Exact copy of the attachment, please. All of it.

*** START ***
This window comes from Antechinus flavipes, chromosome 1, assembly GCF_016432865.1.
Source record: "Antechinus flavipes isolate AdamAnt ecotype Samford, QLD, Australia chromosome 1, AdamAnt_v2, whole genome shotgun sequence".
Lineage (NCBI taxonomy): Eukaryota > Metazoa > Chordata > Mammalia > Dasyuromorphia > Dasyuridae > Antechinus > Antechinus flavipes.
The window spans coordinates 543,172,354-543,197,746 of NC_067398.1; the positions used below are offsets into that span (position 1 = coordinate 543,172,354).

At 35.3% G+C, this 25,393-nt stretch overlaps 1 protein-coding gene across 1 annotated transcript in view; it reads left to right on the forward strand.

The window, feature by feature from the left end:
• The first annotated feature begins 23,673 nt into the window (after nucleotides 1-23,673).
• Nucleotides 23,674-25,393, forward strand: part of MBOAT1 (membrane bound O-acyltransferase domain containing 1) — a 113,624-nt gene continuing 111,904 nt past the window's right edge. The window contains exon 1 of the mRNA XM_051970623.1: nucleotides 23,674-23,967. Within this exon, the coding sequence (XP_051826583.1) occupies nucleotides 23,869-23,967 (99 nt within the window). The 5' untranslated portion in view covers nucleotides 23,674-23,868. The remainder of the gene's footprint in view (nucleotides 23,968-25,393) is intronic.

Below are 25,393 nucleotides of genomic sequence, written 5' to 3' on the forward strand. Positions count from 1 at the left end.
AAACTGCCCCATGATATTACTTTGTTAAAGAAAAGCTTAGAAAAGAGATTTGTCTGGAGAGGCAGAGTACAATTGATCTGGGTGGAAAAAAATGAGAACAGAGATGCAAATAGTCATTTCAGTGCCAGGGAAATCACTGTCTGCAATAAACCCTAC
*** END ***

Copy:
This window comes from Antechinus flavipes, chromosome 1, assembly GCF_016432865.1.
Source record: "Antechinus flavipes isolate AdamAnt ecotype Samford, QLD, Australia chromosome 1, AdamAnt_v2, whole genome shotgun sequence".
Lineage (NCBI taxonomy): Eukaryota > Metazoa > Chordata > Mammalia > Dasyuromorphia > Dasyuridae > Antechinus > Antechinus flavipes.
The window spans coordinates 543,172,354-543,197,746 of NC_067398.1; the positions used below are offsets into that span (position 1 = coordinate 543,172,354).

At 35.3% G+C, this 25,393-nt stretch overlaps 1 protein-coding gene across 1 annotated transcript in view; it reads left to right on the forward strand.

The window, feature by feature from the left end:
• The first annotated feature begins 23,673 nt into the window (after nucleotides 1-23,673).
• Nucleotides 23,674-25,393, forward strand: part of MBOAT1 (membrane bound O-acyltransferase domain containing 1) — a 113,624-nt gene continuing 111,904 nt past the window's right edge. The window contains exon 1 of the mRNA XM_051970623.1: nucleotides 23,674-23,967. Within this exon, the coding sequence (XP_051826583.1) occupies nucleotides 23,869-23,967 (99 nt within the window). The 5' untranslated portion in view covers nucleotides 23,674-23,868. The remainder of the gene's footprint in view (nucleotides 23,968-25,393) is intronic.

Below are 25,393 nucleotides of genomic sequence, written 5' to 3' on the forward strand. Positions count from 1 at the left end.
AAACTGCCCCATGATATTACTTTGTTAAAGAAAAGCTTAGAAAAGAGATTTGTCTGGAGAGGCAGAGTACAATTGATCTGGGTGGAAAAAAATGAGAACAGAGATGCAAATAGTCATTTCAGTGCCAGGGAAATCACTGTCTGCAATAAACCCTAC